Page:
Ann Coulter has a pretty good handle on Russiagate and now the Ukraine controversy. From Coulter at anncoulter.com:
This column will explain the impeachment farce in two minutes. By the end, you will thank the media for demanding the release of Trump’s phone calls with the leaders of Ukraine and Australia.
What the phone transcripts demonstrate is that — unlike the typical Republican — Trump is not a let-bygones-be-bygones sort. He intends to find out who turned the FBI into a Hillary super PAC, using the powers of the nation’s “premiere law enforcement agency” (according to them) to take out a presidential candidate, and then a president.
The whole picture becomes clear when you have the timeline.
Instead of the FBI just admitting that it launched the Russia probe to help elect Hillary, the agency has given us a scrolling series of excuses for this partisan attack.
Posted in Crime, Cronyism, Government, Intelligence, Investigations, Law, Media, Politics
Tagged Crowdstrike, FBI, Russiagate, Trump Dossier, Ukraine, Whistleblower
Why does it matter who President Trump asked Ukraine’s president to investigate? An American politician may have used his influence to have the former president of Ukraine fire a prosecutor who was investigating a company that had put that politician’s son on the board of directors and paid him $50,000 a month, although the son had no experience in the relevant industry or in Ukraine. That may be a crime—certainly no one would suggest that there isn’t at least the appearance that the company may have been trying to buy influence with the politician—and as the head of the executive branch, it is Trump’s responsibility to see that the laws are faithfully executed and possible crimes are investigated. If he had made the request to investigate just a “regular” American politician who wasn’t vice president at the time and a political rival of Trump, nobody would have batted an eye. Does Joe Biden and his son get free passes, and if so, why? From Peter Van Buren at theamericanconservative.com:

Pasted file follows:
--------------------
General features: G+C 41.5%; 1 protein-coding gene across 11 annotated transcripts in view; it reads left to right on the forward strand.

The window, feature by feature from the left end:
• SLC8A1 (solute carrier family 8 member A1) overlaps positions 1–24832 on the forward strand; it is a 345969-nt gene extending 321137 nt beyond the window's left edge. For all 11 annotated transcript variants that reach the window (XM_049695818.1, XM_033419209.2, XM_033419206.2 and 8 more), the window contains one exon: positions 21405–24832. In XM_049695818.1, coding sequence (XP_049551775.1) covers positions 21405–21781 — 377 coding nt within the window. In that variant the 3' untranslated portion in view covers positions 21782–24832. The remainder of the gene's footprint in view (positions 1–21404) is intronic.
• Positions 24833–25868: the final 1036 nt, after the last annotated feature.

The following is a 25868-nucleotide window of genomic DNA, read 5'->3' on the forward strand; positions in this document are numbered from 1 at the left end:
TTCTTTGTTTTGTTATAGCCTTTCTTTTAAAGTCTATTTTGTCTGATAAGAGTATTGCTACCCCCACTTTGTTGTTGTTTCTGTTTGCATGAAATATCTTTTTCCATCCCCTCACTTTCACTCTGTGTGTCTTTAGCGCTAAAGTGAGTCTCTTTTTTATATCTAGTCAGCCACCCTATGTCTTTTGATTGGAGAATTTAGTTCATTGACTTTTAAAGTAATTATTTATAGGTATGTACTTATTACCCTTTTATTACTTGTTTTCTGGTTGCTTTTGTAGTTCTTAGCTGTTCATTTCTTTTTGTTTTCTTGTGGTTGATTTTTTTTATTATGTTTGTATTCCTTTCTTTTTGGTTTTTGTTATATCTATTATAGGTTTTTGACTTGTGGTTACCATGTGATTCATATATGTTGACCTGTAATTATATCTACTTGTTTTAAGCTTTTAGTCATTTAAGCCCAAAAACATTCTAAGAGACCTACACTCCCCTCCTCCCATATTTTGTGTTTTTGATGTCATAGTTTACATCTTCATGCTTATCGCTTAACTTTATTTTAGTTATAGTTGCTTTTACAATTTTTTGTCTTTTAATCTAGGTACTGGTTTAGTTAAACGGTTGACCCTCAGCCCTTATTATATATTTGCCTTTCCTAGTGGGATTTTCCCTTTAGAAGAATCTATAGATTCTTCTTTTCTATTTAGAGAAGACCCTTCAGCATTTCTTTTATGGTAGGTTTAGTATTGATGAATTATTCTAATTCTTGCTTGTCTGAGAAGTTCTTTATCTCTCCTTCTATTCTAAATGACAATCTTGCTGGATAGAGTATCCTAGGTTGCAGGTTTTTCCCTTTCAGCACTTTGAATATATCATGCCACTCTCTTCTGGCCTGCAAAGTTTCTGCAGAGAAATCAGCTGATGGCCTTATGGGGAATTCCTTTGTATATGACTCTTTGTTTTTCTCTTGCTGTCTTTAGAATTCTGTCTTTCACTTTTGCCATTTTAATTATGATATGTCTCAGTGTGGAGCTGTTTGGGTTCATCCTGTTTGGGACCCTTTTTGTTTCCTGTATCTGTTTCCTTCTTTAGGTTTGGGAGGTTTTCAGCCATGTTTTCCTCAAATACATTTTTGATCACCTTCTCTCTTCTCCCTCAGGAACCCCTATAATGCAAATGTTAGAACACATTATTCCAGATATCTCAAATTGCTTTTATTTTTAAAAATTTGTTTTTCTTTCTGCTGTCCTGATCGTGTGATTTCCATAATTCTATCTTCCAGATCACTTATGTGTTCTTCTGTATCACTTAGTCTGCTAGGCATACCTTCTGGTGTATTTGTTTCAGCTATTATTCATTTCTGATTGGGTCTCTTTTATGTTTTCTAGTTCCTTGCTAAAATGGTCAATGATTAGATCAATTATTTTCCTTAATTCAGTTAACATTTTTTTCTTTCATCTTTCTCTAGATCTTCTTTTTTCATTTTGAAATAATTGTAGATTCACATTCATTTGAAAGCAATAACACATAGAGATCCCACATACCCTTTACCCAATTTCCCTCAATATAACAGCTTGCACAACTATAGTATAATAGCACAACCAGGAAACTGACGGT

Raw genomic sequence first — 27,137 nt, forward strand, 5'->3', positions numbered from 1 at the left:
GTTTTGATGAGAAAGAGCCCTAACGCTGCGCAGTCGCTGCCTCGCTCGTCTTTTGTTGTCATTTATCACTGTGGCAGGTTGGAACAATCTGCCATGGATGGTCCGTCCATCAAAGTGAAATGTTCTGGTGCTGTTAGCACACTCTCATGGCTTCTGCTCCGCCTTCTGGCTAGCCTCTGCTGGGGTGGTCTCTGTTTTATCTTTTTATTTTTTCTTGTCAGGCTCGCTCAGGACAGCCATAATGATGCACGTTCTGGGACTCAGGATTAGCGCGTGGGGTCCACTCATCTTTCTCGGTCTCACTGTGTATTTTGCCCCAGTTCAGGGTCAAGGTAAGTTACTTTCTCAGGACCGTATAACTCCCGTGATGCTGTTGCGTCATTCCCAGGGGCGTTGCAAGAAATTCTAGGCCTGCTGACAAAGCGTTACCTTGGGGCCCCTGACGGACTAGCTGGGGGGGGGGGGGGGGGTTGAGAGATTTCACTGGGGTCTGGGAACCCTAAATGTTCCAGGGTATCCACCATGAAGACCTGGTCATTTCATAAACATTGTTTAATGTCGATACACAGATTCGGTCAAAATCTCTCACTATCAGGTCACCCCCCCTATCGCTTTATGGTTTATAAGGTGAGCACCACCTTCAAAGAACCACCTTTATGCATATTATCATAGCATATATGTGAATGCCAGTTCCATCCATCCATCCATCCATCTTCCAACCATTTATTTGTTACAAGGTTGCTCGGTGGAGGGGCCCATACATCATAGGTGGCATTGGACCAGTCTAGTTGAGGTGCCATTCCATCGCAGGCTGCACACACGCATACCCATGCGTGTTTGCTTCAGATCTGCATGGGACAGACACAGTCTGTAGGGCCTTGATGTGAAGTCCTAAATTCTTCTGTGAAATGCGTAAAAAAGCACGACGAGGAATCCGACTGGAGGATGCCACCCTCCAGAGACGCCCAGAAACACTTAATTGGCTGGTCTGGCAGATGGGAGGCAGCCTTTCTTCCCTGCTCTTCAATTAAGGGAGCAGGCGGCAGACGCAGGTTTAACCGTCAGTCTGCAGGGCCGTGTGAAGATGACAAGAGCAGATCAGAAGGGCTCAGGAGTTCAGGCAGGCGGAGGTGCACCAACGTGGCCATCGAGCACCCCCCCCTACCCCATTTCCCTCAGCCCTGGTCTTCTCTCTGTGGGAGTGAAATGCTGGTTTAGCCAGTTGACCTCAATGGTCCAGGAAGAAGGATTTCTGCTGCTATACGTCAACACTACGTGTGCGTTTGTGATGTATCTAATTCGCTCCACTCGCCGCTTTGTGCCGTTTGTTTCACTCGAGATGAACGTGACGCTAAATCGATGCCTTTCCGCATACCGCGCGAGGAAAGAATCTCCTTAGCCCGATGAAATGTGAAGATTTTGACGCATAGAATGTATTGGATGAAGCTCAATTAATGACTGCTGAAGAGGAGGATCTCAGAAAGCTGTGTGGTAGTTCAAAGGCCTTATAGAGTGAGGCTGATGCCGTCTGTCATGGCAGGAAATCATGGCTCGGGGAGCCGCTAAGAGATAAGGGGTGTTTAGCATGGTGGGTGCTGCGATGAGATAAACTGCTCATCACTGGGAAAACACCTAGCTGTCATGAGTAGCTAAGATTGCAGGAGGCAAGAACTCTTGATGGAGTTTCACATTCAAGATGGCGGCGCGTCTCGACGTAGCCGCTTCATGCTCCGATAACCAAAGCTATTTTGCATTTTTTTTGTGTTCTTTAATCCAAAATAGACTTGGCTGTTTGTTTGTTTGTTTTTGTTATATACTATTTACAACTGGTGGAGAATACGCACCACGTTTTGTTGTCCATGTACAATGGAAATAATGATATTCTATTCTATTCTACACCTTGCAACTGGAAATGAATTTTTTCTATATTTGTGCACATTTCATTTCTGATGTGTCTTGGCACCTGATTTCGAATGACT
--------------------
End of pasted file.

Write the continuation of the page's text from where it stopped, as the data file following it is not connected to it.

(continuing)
This isn’t about the law; it’s about circumventing another vote by the deplorables in 2020.
Disregard all the dramatic accusations in and around the whistleblower’s complaint; they’re just guff. This entire impeachment brouhaha hinges on Donald Trump’s own words in the transcript of his call with the Ukrainian president. Is he demanding foreign interference in the 2020 election? Or is he asking an ally to run down unethical actions by a man who might become president (here’s a 2018 letterfrom the Dems asking Ukraine to help them investigate Trump to compare it to)? Or is it mostly just Trump running his mouth off in a rambling, often disconnected, stream-of-consciousness phone call that means very little?
If you read Trump’s words as impeachable, you are asking to impeach on something that was talked about but never happened. Ukraine never handed over dirt on Biden. Trump never even asked Attorney General Bob Barr to contact Ukraine. Rudy Giuliani may or may not have had meetings with someone but no one is claiming that anything of substance happened in them. There is no evidence military aid was withheld in return for anything. If nothing happened, then nothing happened. You need a body on the ground for a smoking gun to matter.